Council branded delusional over “patronising” carers’ discount scheme

Carers

Outrage after carers discover discount card offered for duration of Carers Week is open to council employees all year round

7th June 2016 by Robert Armour 0 Comments

Carers have rounded on Glasgow City Council for offering a “derisory” and “patronising” discount scheme for the duration of Carers Week while council employees benefit from it all year long. 

The Carers Privilege Card offers discounts on a range of eateries, shops and leisure facilities around the city but has been slammed for offering paltry discounts for carers who rarely manage to get out.

Glasgow City Council has also been accused of condescending the city’s thousands of carers after it was discovered the card offers them the exact same benefits already available to council employees but for just seven days of the year.  

Anas Sarwar, Labour MSP for Glasgow, is promoting the scheme “in recognition of the sacrifice carers make across Glasgow.”

The card is available for use between 6 to 12 June marking Carers Week. 

However after posting a short video encouraging carers to use the card on Facebook, the MSP was deluged with criticism. 

All employees are offered the discount scheme as part of the local authority's employment package.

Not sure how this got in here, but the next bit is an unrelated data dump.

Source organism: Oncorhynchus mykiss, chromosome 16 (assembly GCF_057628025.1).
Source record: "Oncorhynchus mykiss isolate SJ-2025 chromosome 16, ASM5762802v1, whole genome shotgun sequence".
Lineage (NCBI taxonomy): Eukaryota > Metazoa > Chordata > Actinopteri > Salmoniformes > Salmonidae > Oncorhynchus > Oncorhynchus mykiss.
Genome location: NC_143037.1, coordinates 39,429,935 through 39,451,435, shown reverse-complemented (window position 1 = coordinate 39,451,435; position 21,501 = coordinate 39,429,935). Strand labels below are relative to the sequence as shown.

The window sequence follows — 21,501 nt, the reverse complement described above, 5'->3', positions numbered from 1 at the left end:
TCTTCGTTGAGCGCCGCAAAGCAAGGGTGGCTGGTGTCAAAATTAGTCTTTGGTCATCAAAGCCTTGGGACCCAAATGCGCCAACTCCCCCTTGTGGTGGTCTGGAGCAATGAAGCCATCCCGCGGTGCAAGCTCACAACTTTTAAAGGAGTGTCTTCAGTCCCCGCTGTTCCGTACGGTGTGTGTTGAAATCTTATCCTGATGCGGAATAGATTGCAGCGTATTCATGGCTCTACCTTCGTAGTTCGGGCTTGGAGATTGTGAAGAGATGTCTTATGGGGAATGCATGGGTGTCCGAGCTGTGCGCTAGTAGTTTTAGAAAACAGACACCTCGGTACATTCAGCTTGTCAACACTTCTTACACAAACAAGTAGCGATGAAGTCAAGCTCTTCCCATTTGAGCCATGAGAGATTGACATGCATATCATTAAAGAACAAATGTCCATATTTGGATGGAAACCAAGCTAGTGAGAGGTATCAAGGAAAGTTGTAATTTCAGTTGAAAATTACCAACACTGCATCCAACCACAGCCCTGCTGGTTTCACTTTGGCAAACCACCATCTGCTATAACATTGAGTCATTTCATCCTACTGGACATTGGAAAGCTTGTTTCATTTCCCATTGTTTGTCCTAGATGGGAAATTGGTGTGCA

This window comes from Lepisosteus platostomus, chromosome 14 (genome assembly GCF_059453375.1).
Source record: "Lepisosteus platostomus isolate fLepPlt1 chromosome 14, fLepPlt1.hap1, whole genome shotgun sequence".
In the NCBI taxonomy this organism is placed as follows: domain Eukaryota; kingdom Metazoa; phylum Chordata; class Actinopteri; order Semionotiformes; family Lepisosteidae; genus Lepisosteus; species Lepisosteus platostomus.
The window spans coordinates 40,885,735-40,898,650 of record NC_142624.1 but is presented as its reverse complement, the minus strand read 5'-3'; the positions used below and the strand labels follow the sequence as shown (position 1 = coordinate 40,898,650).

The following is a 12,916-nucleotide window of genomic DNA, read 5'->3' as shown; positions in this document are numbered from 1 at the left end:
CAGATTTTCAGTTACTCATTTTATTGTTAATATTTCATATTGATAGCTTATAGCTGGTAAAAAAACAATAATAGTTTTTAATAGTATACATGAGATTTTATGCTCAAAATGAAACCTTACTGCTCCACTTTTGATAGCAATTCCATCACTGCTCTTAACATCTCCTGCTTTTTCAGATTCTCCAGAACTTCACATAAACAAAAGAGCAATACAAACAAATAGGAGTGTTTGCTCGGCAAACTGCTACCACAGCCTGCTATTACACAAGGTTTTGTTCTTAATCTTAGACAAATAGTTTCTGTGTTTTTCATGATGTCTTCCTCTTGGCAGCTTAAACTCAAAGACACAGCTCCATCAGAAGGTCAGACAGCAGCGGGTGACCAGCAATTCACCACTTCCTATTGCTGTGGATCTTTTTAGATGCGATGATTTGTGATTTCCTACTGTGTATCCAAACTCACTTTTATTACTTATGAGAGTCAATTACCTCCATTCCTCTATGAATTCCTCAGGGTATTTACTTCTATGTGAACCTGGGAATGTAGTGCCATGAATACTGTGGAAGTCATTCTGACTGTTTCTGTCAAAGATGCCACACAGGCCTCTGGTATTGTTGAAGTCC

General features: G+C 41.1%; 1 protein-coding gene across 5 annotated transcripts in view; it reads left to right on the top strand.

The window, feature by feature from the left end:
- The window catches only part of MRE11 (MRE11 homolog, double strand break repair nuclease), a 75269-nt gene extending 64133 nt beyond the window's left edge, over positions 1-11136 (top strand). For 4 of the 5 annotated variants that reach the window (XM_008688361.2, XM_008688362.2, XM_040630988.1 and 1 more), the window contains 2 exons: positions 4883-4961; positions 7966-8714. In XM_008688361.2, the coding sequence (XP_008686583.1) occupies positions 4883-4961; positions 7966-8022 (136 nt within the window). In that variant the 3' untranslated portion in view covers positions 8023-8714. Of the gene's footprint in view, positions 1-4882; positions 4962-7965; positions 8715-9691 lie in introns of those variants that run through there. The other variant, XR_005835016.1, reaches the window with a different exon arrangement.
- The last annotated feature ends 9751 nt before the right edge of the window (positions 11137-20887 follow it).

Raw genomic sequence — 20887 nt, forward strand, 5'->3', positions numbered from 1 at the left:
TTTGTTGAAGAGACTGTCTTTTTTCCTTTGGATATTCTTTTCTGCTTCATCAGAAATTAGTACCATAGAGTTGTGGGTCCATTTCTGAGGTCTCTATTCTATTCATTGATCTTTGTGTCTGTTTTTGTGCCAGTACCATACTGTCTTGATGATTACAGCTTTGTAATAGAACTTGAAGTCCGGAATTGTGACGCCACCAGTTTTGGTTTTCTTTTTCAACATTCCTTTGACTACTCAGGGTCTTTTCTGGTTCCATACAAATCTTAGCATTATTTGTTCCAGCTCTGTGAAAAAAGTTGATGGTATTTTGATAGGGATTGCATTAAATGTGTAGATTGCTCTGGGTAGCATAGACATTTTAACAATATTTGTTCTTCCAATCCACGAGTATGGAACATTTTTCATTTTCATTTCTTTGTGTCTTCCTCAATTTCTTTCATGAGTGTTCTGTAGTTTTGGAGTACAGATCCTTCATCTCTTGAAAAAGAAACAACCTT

Most of the offers amount to a maximum 20% off meals from Monday-Friday with only one restaurant offering the saving over the weekend. 

Now in its third year, the card offers carers £10 off a haircut at the upmarket Rainbow Room where the average cut costs upwards of £100.  

Much of the ire centres on the Labour council’s standard of care which many feel is below acceptable standard.

Liz Jones said: “Carers don't need patronising in this way. Free pizza to promote carers charities - are you kidding us? Carers demand respect and should be paid by the council for the work they do.”

Lynn Williams, a life-long carer, added: “If we actually gave carers a decent income we wouldn't need this patronising guff.”

Pauline Molloy said carers were fed up with displays of “tokenistic gestures.”

“Time for Glasgow to put its money where its mouth is,” she said. “Time to stop carers being on their knees and being bullied and threatened when asking for help,” she said.

“Another slap in the face for those who yet again won't be able to access it. Giving 20% off is a normal discount you get in a brochure...it is appreciated but ultimately it's a hit a business is willing to take to get more business.”

And Carolan Connolly said: “I'm sorry Anas but right now the only thing I am sacrificing is my sanity having to put up with their appalling, disgusting treatment and attitude to carers and the people we care for.”

In response Sarwar mounted a staunch defence of the scheme, saying it was not a campaign to patronise carers but a way for local businesses and the community to show support.

“It’s not a campaign to patronise carers but a way for local businesses and the community to show support. I agree that carers demand respect and they should get paid for the work they do. But [it is] unfair to attack the companies who are only trying to help.”

A spokesperson for Glasgow City Council said the scheme was still evolving and welcomed feedback into how it can be approved.

“This is just one small way of giving something back to hard pressed carers in the city,” he said. “We have a number of services and seek to improve the way we interact with the care community in the city. We welcome feedback into how we go about this.”